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Vaccines are not just for kids. Adults have the power to protect themselves and their family against serious diseases, such as whooping cough, shingles and pneumonia through on-time vaccination.
Diseases have been around since the dawn of civilization. For example, the 3,000-year-old mummy of Ancient Egypt’s Pharaoh Ramses V contained traces of smallpox. Fast forward a few millennia, to 1798 when Edward Jenner, an English physician and scientist, laid the foundation for modern immunology when he developed the first vaccine for smallpox. One hundred eighty years later, smallpox was declared eradicated globally, thanks to vaccination that stopped the spread of the disease.
Since diseases are generally unintentionally spread person-to-person, patients with chronic health conditions need to be up to date on recommended vaccinations since they are at increased risk for complications from certain vaccine-preventable diseases, such as the flu and shingles.
Every year thousands of adults in the U.S. become seriously ill and are hospitalized because of diseases that vaccines can help prevent. Many adults even die from these diseases. For example, one in every three adults will get shingles, which is the same virus that causes chickenpox in children. Those at risk for shingles are adults who had chickenpox and risk only increases with age. Doctors do not know what causes the virus to reactivate in adults.
Vaccines work with your body’s natural defenses—the immune system—to help safely develop protection from diseases. They help create immunity by mimicking an infection that causes the body to react and create antibodies. The CDC has a detailed How Vaccines Work explainer.
For those with certain medical conditions, the body is already compromised so vaccines are important to maintain good health. Top conditions include:
- Cardiovascular disease-patients with heart disease or who have had any kind of stroke are at higher risk for contracting other diseases. Heart and cardiovascular disease make it harder for the body to fight off germs and increases the risk of complications if the patient comes down with a disease.
Patients with heart disease have a six times higher risk of having a heart attack the first week after flu diagnosis, according to a New England Journal of Medicine study.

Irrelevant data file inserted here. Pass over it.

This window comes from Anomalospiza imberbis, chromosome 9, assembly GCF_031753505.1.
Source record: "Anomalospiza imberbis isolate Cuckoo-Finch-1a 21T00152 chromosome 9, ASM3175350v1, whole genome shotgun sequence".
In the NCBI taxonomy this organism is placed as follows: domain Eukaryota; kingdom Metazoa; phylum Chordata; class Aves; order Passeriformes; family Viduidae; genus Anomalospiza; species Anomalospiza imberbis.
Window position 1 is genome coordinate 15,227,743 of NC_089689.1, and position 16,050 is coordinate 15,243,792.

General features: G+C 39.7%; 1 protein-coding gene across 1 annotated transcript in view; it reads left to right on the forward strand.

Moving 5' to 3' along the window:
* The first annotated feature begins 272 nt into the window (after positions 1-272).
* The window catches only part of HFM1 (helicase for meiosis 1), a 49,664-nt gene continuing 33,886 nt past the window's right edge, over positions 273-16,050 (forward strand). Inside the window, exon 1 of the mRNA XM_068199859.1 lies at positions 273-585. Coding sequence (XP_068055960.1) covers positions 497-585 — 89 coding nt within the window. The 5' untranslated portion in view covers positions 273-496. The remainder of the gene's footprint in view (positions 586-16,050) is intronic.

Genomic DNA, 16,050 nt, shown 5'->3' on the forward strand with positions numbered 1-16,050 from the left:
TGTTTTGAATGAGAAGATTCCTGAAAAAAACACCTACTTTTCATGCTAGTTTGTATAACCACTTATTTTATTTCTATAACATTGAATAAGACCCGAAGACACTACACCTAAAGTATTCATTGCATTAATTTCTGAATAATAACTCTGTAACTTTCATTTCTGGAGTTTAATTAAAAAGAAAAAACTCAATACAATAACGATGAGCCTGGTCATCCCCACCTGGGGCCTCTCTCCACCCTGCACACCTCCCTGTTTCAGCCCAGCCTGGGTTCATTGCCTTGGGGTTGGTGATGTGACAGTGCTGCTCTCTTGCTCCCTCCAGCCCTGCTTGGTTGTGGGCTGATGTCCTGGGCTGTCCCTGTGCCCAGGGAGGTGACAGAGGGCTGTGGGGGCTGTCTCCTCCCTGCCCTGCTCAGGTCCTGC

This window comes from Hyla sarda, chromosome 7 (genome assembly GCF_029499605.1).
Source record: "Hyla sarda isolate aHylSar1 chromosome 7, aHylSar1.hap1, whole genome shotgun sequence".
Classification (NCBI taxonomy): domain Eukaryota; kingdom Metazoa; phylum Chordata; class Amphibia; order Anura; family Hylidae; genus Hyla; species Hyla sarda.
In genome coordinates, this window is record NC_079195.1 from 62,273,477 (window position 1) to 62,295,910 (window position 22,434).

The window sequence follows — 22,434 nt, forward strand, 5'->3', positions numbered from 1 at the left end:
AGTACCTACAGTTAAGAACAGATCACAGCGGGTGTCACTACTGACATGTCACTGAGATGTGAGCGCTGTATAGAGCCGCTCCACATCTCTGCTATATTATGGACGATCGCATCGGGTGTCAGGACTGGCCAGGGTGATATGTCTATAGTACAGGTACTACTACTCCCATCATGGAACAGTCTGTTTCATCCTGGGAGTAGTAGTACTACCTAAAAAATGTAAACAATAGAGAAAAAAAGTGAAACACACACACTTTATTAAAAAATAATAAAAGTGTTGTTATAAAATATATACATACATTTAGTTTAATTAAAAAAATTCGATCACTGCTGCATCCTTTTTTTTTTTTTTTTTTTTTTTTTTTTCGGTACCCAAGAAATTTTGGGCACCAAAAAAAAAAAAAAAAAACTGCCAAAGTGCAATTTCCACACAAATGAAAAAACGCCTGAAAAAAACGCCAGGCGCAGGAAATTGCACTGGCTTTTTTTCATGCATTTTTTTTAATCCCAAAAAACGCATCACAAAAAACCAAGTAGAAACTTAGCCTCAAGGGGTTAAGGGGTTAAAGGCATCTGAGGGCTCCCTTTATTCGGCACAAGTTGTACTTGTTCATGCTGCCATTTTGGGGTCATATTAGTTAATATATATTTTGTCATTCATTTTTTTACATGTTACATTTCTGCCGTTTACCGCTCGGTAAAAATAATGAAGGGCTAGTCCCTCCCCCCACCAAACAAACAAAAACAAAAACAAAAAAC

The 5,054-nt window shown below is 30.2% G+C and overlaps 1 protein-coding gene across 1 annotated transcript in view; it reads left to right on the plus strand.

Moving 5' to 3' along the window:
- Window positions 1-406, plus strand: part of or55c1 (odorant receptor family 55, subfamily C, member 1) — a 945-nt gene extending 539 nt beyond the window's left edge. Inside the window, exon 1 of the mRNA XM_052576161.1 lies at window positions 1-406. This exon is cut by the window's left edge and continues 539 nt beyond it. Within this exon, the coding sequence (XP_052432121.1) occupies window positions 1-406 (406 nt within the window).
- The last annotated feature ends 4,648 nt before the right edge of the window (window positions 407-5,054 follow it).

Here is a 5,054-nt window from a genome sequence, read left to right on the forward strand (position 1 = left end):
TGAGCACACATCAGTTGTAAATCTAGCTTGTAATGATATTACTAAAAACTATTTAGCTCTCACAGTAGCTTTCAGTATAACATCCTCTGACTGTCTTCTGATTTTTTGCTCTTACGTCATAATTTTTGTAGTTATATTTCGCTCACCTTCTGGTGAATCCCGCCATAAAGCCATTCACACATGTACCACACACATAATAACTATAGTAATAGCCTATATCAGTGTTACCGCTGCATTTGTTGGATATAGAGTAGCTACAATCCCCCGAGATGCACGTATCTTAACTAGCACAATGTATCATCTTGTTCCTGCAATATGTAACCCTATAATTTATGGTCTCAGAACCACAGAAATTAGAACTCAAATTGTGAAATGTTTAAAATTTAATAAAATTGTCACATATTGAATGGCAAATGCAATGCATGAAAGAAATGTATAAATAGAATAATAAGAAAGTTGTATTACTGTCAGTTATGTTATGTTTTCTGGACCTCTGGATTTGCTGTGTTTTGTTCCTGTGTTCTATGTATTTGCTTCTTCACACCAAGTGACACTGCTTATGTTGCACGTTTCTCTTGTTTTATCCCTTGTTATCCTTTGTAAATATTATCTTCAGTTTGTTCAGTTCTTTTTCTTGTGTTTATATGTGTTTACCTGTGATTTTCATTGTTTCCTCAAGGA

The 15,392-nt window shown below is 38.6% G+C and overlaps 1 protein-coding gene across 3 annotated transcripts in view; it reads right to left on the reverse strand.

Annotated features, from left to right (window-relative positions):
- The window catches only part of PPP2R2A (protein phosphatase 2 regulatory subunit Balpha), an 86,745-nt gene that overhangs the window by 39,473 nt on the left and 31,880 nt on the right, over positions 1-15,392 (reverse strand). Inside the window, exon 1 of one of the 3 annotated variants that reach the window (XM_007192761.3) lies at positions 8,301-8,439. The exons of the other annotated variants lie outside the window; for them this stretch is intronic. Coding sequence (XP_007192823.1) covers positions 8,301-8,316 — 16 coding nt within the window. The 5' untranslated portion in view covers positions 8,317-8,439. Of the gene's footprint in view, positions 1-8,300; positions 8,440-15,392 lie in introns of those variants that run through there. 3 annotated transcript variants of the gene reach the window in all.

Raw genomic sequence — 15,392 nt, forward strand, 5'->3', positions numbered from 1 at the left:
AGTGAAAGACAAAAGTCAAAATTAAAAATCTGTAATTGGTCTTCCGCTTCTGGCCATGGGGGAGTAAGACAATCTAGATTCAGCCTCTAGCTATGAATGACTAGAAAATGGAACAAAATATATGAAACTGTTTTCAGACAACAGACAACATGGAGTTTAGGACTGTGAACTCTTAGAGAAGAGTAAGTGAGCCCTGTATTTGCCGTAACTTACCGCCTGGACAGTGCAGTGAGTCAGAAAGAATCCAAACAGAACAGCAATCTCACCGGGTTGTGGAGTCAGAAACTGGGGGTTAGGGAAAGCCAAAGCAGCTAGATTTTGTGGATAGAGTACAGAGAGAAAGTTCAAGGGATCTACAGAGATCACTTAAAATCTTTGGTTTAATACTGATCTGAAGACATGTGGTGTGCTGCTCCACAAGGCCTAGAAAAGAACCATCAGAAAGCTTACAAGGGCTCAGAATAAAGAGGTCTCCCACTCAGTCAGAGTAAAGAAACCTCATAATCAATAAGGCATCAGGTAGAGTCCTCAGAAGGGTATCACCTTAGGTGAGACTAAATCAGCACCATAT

The CDC recommends the following vaccines for these patients:
- Diabetes (Type 1 and Type 2)-diabetic patients are at risk for serious complications from illnesses. For example, the flu can raise glucose to dangerously high levels or if a patient doesn’t feel like eating because they don’t feel well, sugars can drop.
Diabetics are at higher risk of accidentally contracting hepatitis B and increased risk of death from pneumonia, blood infections and meningitis.
The CDC recommends the following vaccines for all diabetics:
- Hep B
- COPD, Asthma and Lung Disease-the 20 million American patients with these conditions are highly likely to have complications from common illnesses because of how COPD and asthma cause the airway to swell and retain mucus.
Pneumonia was associated with more than 1.1 million inpatient hospitalizations and 50,000 deaths in patients over 65 years of age, according to a report from the National Institutes of Health. Pneumonia patients with COPD are likely to have more severe pneumonia, an increased number of hospital admissions, and worse outcomes when compared to patients without COPD. Patients have 16 times the risk for pneumonia compared to those without COPD within the first year after a COPD diagnosis.
The CDC recommends the following vaccines for lung disease patients:
Patients with immunocompromising diseases such as cancer, arthritic conditions, renal disease, liver disease or asplenia should discuss what vaccines would be recommended to stay as healthy as possible with their doctor or medical professional.
Even if you received the vaccines you needed as a child, the protection from some vaccines can wear off.
Your annual checkup is a good time to discuss vaccines you may need for your age, health conditions, job, or lifestyle. Family and informal caregivers may need to consider vaccines for themselves to reduce the chances of inadvertent transmission.
Vaccines are available at doctor offices, as well as other convenient locations, such as pharmacies, workplaces, community health clinics, and health departments. To learn more the CDC’s Interactive Vaccine Guide provides information on recommended vaccines.
August is National Immunization Awareness Month (NIAM). This annual observance highlights the importance of getting recommended vaccines throughout your life.
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